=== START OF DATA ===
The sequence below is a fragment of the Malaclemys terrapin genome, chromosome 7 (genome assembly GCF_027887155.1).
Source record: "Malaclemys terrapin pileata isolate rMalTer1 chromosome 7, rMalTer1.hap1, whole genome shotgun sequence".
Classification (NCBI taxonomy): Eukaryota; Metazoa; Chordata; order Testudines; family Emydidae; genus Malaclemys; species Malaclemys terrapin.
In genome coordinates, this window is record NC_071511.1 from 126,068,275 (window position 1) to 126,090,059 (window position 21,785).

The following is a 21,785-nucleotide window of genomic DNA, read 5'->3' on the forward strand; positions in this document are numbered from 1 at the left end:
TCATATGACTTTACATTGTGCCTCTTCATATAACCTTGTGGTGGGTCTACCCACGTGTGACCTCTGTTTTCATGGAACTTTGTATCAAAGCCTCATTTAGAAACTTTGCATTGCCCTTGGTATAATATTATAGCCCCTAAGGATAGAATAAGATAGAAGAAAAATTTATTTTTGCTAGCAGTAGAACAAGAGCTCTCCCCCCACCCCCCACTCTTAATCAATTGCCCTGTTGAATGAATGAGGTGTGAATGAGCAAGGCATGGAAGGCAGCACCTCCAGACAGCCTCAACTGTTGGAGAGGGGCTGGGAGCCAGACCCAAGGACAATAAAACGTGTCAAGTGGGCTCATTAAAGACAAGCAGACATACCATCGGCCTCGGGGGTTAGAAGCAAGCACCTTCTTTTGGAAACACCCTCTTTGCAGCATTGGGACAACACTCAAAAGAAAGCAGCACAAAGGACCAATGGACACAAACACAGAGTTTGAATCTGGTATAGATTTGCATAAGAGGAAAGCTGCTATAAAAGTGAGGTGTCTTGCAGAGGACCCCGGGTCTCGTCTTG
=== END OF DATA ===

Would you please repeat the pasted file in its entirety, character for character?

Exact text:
The sequence below is a fragment of the Malaclemys terrapin genome, chromosome 7 (genome assembly GCF_027887155.1).
Source record: "Malaclemys terrapin pileata isolate rMalTer1 chromosome 7, rMalTer1.hap1, whole genome shotgun sequence".
Classification (NCBI taxonomy): Eukaryota; Metazoa; Chordata; order Testudines; family Emydidae; genus Malaclemys; species Malaclemys terrapin.
In genome coordinates, this window is record NC_071511.1 from 126,068,275 (window position 1) to 126,090,059 (window position 21,785).

The following is a 21,785-nucleotide window of genomic DNA, read 5'->3' on the forward strand; positions in this document are numbered from 1 at the left end:
TCATATGACTTTACATTGTGCCTCTTCATATAACCTTGTGGTGGGTCTACCCACGTGTGACCTCTGTTTTCATGGAACTTTGTATCAAAGCCTCATTTAGAAACTTTGCATTGCCCTTGGTATAATATTATAGCCCCTAAGGATAGAATAAGATAGAAGAAAAATTTATTTTTGCTAGCAGTAGAACAAGAGCTCTCCCCCCACCCCCCACTCTTAATCAATTGCCCTGTTGAATGAATGAGGTGTGAATGAGCAAGGCATGGAAGGCAGCACCTCCAGACAGCCTCAACTGTTGGAGAGGGGCTGGGAGCCAGACCCAAGGACAATAAAACGTGTCAAGTGGGCTCATTAAAGACAAGCAGACATACCATCGGCCTCGGGGGTTAGAAGCAAGCACCTTCTTTTGGAAACACCCTCTTTGCAGCATTGGGACAACACTCAAAAGAAAGCAGCACAAAGGACCAATGGACACAAACACAGAGTTTGAATCTGGTATAGATTTGCATAAGAGGAAAGCTGCTATAAAAGTGAGGTGTCTTGCAGAGGACCCCGGGTCTCGTCTTG